Finally, I cannot praise this truly classic film `A Passage to India' that brought back so many memories when I first saw this film when it was released in 1984 [gosh where has the time flown by] and I feel the way they have re-mastered this film on the Blu-ray format has made the film look even more stunning when it was originally released. One thing that really shocked me is when you see in the Extras and the people who helped Sir David Lean behind the scenes, where they will tell you that he was such a perfectionist and knew what he wanted out of everyone, especially the Actors, that he actually Edited the film himself and it is NOT credited anywhere and they felt he was robbed in NOT getting an Oscar for Best Editor. But despite this, the film is a totally magical experience and it makes you feel you are actually there and gives you the exotic flavour of India of the time and the way the British Empire treated the Indian people in such a terrible way. So all in all, if you Blu-ray aficionados who have not got this in your Blu-ray Collection, then you are missing out on something truly special and spectacular and now I am proud to add this to my ever increasing Blu-ray David Lean Collection and will give you endless hours of viewing pleasure. HIGHLY RECOMMENDED!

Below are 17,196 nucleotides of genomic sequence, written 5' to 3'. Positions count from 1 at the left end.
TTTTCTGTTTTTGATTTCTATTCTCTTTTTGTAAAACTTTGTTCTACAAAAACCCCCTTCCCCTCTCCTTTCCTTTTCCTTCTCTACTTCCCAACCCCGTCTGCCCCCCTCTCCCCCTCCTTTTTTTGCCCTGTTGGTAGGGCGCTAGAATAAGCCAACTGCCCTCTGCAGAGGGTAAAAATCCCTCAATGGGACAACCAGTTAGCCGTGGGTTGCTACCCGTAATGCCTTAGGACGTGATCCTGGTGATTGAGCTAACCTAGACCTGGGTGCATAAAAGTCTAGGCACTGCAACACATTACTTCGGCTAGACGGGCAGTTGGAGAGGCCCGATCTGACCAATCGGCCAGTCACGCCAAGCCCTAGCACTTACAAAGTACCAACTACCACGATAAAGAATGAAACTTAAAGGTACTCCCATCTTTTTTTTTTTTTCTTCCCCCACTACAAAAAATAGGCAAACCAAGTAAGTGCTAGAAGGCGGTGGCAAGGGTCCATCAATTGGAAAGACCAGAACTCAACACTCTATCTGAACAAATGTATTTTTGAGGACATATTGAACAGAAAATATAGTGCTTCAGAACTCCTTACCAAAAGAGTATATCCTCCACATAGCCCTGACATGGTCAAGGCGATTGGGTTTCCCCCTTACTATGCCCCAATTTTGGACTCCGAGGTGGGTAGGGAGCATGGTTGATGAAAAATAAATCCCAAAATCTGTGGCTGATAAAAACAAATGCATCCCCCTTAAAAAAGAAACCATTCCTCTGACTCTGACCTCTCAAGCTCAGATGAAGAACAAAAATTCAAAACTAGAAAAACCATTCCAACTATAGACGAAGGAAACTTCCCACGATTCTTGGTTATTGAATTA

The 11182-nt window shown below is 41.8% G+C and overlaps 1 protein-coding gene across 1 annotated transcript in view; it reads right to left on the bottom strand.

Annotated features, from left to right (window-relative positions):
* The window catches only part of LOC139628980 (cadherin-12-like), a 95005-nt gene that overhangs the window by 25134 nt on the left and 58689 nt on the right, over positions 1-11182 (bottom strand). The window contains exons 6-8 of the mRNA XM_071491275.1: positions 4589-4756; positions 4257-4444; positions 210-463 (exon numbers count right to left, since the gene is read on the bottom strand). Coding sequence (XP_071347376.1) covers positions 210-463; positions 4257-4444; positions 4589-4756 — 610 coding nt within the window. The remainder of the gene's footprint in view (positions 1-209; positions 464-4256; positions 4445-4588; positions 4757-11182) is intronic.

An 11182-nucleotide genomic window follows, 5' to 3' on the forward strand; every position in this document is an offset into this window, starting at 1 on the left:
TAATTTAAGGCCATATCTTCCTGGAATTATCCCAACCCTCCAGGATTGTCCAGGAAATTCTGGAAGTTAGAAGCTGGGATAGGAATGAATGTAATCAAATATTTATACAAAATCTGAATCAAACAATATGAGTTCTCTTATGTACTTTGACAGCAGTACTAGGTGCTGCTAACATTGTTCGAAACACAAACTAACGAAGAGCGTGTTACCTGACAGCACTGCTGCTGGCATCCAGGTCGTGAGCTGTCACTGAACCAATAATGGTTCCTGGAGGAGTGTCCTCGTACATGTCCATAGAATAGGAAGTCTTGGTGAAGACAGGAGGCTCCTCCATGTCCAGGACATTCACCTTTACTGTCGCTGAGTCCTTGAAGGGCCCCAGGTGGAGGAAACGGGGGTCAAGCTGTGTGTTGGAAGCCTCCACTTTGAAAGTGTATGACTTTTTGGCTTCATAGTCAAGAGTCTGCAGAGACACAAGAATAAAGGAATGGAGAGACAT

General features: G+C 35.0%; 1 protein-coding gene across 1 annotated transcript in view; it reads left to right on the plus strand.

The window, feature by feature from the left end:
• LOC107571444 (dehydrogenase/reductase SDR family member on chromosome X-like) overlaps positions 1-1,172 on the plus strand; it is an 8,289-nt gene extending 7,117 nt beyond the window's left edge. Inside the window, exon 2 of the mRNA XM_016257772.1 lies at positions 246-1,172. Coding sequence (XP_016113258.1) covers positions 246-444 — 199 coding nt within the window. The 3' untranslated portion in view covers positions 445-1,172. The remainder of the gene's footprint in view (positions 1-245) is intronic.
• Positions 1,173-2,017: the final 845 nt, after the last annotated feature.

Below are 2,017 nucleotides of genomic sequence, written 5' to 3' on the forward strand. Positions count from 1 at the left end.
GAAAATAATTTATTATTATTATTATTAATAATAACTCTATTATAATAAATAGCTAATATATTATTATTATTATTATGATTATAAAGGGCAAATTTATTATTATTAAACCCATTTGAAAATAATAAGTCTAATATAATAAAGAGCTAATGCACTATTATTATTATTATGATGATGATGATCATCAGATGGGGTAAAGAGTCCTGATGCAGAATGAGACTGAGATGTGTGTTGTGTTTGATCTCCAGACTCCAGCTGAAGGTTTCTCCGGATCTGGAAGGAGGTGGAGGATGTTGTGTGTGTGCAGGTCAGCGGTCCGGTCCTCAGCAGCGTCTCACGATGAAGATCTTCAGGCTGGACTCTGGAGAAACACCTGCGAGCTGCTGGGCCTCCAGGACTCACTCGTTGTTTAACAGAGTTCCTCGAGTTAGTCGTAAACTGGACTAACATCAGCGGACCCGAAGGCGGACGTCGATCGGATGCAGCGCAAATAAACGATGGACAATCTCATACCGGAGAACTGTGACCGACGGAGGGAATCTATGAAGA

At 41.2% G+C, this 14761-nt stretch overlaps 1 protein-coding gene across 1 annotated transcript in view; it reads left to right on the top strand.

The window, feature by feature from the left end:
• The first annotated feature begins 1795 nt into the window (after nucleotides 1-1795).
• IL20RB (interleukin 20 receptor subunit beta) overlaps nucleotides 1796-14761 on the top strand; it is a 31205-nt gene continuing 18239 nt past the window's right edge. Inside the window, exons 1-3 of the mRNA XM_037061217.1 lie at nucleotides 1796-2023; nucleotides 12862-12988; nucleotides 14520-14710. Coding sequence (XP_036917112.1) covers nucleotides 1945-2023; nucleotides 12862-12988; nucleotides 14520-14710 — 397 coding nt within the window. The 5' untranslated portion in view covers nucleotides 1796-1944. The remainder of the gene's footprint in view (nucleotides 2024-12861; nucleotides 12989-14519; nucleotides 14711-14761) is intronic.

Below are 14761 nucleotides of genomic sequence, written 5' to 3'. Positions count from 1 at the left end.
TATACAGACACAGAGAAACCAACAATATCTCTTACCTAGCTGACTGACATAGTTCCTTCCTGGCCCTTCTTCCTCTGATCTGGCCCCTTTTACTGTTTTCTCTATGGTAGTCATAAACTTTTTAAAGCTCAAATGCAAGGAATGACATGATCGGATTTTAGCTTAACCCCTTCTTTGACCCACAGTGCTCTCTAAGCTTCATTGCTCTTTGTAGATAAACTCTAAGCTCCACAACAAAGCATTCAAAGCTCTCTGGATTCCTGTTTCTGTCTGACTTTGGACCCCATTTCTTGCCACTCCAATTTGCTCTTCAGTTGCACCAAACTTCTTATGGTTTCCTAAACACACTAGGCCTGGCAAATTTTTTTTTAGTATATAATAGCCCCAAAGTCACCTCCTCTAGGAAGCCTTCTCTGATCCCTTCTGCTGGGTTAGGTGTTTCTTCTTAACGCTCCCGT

Andrew C. Miller - Your Ultimate no.1 Film Fan
Le Cinema Paradiso
WARE, United Kingdom
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7 of 8 people found the following review helpful
4.0 out of 5 stars An insight into the Raj twilight, 23 April 2009
A classic film offering a fantastic insight into the days of the British Raj. I recently purchased and watched the DVD. I had not seen the film for some time. Though made back in 1984, it has in no way dated. The acting is wonderful. The film is directed by David Lean with respect and love for India. He gently and perceptively explores the country's weird wonders and its vivid contrasts, not least the mystic character of its ancient civilisation and the callous racism of the Brits who ruled it - for too long. Peggy Ashcroft is supreme, warmly attempting to relate to India. Odd that Alec Guiness was selected to play the role of an Indian mystic - but he rises to the occasion with taste and impeccable style.